This is Your Life Cycle
Posted on June 21, 2012
The Secret Life of Things recently released their second short animation, This is Your Life Cycle.
The Secret Life of Things was formed in 2010 by eco-designer and sustainability educator, Leyla Acaroglu. Her goal is to help designers, producers and the general public understand and reduce their environmental impacts.
Taking a game-show format, “This is Your Life Cycle” is a humorous, tongue-in-cheek nod to popular reality TV makeover shows. Hosted by the whale Bill Krill, the five-minute animation puts an entertaining spin on the scientific process of Life Cycle Assessment (LCA). With the contestants — including a light bulb encrusted dress, a neurotic vacuum cleaner and un-functional chair — all competing for a sorely needed eco-design makeover, it’s sure to have viewers chuckling as they learn about sustainable design and consumption.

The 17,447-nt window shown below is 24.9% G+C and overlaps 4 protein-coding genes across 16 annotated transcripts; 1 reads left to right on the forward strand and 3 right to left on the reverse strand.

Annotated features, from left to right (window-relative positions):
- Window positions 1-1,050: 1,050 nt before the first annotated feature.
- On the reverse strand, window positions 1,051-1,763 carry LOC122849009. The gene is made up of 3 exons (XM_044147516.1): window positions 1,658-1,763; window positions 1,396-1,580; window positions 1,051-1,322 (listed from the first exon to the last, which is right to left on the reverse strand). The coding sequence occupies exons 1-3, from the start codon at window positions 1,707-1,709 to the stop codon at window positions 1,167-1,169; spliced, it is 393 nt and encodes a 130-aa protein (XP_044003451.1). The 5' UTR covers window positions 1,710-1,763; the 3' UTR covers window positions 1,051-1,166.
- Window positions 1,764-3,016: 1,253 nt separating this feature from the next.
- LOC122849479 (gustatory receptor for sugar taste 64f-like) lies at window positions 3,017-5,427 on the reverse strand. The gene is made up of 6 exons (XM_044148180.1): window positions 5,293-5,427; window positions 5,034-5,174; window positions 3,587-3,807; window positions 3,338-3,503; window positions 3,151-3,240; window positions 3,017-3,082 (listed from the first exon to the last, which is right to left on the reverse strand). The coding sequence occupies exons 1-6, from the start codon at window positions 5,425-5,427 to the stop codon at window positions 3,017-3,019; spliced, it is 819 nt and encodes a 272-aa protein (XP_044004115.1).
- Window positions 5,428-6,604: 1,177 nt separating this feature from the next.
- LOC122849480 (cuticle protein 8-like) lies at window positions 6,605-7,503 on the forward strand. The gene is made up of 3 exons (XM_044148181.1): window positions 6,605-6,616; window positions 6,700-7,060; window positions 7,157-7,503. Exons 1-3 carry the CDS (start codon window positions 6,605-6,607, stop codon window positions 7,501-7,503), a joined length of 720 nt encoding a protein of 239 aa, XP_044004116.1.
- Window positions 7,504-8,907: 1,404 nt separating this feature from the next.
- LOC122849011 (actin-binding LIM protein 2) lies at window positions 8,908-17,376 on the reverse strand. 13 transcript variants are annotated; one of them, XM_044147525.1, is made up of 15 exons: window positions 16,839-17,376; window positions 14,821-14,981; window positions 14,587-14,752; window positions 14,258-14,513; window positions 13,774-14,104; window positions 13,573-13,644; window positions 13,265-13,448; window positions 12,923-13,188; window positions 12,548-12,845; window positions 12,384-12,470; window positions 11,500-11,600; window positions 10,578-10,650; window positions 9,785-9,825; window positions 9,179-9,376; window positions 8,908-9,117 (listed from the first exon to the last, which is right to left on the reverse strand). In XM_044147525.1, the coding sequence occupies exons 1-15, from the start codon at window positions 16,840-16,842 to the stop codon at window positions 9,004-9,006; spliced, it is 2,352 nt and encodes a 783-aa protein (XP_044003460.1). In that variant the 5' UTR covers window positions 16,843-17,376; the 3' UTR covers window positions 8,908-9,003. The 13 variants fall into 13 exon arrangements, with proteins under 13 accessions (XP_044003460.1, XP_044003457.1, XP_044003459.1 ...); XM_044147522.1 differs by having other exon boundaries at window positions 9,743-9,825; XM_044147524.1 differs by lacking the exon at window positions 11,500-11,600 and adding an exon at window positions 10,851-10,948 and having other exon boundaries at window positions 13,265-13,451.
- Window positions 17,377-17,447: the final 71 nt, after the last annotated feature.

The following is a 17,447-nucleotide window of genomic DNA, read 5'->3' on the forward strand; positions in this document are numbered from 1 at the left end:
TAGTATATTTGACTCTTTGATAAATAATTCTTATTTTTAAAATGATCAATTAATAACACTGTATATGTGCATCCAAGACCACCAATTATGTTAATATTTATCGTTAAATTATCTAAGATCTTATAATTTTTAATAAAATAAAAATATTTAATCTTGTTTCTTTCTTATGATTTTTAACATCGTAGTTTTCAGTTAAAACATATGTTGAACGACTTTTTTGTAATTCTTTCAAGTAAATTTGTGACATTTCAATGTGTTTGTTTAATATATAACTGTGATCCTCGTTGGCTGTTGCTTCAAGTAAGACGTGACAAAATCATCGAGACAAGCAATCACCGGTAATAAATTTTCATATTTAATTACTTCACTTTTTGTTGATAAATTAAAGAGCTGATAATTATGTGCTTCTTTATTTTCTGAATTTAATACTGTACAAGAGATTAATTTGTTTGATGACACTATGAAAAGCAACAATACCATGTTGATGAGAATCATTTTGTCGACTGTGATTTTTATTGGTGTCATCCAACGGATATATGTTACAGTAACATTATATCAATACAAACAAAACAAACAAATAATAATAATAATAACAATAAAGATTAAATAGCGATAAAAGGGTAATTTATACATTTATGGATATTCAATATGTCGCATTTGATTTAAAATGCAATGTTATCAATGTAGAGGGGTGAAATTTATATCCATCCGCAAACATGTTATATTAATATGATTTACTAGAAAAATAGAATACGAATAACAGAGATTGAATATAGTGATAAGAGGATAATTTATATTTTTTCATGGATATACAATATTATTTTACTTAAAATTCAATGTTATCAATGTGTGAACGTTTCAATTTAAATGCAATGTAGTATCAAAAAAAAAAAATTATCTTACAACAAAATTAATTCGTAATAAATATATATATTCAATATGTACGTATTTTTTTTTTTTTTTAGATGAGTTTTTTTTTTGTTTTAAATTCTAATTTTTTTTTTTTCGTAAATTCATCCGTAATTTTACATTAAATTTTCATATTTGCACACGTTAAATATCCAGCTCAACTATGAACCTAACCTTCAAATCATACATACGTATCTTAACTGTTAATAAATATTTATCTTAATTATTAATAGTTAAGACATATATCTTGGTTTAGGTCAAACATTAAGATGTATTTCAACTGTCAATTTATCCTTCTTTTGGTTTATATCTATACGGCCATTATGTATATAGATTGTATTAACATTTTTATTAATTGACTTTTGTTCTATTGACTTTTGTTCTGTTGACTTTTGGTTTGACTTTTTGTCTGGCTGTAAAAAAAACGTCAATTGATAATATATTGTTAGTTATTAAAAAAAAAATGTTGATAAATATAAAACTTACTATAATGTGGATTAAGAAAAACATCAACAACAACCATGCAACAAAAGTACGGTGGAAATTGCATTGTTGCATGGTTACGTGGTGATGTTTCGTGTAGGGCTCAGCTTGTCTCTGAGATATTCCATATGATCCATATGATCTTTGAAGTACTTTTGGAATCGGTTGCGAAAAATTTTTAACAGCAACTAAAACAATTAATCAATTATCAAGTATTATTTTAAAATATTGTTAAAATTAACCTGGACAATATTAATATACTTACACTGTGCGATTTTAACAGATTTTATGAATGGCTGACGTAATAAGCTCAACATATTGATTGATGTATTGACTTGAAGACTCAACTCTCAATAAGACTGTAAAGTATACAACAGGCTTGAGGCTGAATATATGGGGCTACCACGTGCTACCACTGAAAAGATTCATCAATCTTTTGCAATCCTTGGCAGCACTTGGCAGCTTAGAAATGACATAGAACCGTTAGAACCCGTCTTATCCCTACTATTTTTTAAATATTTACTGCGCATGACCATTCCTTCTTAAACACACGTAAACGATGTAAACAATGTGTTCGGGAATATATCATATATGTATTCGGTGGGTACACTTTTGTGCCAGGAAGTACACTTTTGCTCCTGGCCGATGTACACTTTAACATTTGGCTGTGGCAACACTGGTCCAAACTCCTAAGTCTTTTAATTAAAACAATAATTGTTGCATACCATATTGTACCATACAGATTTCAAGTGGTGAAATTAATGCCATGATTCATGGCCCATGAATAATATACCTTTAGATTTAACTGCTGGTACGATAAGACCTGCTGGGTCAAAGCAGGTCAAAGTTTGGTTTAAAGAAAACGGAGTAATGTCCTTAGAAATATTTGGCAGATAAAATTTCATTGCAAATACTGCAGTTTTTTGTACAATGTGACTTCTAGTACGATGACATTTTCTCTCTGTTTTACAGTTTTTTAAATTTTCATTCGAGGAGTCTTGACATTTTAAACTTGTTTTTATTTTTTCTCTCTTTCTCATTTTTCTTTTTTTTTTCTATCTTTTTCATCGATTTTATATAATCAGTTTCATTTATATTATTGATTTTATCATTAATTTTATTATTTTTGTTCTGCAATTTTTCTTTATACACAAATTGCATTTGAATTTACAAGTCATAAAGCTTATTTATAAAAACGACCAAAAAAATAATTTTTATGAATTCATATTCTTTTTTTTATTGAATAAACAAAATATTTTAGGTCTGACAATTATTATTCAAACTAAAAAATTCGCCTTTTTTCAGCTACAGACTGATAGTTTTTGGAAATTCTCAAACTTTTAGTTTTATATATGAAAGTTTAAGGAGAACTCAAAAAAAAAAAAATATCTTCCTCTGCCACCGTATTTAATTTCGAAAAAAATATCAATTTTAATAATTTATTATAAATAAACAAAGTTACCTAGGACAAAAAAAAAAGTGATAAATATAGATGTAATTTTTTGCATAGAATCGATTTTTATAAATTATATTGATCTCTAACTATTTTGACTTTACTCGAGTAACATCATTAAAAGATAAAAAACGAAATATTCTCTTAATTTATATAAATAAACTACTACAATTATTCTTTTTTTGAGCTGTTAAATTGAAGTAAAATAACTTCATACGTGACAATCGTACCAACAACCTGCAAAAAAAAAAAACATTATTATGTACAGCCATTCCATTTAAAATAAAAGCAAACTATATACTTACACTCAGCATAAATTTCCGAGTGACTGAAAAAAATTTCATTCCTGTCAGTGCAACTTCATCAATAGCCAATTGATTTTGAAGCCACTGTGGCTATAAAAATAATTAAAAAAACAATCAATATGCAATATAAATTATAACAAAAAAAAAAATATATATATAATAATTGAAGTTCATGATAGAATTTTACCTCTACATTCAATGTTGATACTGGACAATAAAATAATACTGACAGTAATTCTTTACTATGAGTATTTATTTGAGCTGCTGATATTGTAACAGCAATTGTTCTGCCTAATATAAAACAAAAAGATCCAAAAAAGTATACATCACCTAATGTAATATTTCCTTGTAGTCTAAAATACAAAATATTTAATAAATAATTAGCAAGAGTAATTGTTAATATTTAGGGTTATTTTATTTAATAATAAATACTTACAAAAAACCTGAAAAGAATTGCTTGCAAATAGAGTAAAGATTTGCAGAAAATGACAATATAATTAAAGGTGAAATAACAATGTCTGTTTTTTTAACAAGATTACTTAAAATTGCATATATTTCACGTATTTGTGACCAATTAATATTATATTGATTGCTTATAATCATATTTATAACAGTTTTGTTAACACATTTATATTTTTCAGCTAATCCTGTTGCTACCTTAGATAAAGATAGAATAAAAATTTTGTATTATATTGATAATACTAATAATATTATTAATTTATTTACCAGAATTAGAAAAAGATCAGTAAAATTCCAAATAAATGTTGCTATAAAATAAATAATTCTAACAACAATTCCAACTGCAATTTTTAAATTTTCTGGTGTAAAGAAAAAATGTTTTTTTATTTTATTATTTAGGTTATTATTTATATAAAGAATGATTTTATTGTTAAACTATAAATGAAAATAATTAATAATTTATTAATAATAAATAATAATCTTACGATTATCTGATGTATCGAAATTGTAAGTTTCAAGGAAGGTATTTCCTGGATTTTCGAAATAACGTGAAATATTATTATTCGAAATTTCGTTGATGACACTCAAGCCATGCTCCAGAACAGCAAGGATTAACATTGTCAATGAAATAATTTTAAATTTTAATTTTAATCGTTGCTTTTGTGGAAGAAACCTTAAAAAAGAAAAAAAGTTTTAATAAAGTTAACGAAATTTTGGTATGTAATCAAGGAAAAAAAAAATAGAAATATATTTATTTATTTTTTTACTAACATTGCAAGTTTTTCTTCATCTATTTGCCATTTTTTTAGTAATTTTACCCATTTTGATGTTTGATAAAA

This new film is the second in a series of three. The first animation, “Life Pscycle-ology” (2010), won a Melbourne Design Award, has played at international film festivals and been viewed by over 50,000 people.
The SLOT project aims to inspire and engage students, in a fun and accessible way, with the complex issues around Life Cycle Assessment and environmental sustainability. The new animation was developed in partnership with the Design and Technology Teachers Association Victoria (DATTA VIC), with funding from the Department of Education & Early Childhood Development (DEECD).
The Secret Life of Things website, where the animations are freely available, also houses free e-curriculum resources for secondary and tertiary teachers and students. Covering a huge range of topics, from product stewardship to e-waste and eco-design strategies, these materials help build the environmental literacy and skills of future designers.
The SLOT project is one of the first of its kind to communicate life cycle thinking and eco-design strategies in a new media context. “We’re so excited to be launching our second sustainability animation… Our last film got an amazing response, and it’s now being used in classrooms and universities across Australia, Europe and the United States. We hope this new one will help spread the word to an even wider audience.”